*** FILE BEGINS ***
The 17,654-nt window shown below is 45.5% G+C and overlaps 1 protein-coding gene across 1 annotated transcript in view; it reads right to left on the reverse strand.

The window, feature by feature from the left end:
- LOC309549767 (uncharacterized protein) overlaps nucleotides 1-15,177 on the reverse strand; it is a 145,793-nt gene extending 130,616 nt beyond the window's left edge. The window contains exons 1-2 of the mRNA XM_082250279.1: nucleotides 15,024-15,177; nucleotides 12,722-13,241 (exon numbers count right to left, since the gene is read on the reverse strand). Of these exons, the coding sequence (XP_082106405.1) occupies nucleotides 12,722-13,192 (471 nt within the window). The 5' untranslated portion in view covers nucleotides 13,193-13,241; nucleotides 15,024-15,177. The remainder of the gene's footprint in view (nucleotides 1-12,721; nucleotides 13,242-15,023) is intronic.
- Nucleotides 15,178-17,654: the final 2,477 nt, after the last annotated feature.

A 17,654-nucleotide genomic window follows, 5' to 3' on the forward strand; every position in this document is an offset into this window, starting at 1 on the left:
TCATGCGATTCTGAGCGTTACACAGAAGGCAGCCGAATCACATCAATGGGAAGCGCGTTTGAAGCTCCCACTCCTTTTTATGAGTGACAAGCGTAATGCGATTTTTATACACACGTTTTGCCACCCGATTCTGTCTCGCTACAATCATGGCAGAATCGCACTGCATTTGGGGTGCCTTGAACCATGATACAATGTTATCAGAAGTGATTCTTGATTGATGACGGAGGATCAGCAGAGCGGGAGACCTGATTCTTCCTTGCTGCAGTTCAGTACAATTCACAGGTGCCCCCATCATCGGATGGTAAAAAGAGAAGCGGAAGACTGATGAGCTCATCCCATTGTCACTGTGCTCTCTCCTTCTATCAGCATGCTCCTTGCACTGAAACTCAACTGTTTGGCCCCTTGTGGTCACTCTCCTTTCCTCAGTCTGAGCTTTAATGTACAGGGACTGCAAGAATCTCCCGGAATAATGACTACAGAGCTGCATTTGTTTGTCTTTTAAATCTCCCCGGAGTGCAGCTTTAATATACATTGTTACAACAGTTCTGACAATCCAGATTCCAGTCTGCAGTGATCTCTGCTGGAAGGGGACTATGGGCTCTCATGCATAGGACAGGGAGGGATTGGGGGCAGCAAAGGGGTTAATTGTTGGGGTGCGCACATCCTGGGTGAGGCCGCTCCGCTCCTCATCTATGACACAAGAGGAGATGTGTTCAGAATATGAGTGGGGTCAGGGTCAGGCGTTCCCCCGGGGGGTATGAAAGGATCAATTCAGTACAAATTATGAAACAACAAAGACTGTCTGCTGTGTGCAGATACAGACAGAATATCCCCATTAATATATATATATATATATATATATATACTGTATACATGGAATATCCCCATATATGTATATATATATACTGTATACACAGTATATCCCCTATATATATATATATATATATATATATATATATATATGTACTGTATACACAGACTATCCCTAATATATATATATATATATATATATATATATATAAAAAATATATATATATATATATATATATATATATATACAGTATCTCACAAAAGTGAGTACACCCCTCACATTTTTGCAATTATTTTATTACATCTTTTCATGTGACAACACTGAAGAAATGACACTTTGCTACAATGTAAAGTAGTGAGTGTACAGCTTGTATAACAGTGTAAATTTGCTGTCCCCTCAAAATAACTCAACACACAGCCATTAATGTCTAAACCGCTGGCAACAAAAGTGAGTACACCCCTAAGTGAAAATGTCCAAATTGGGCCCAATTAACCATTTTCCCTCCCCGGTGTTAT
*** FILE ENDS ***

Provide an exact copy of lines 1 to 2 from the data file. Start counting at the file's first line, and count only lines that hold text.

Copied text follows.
The 17,654-nt window shown below is 45.5% G+C and overlaps 1 protein-coding gene across 1 annotated transcript in view; it reads right to left on the reverse strand.

The window, feature by feature from the left end: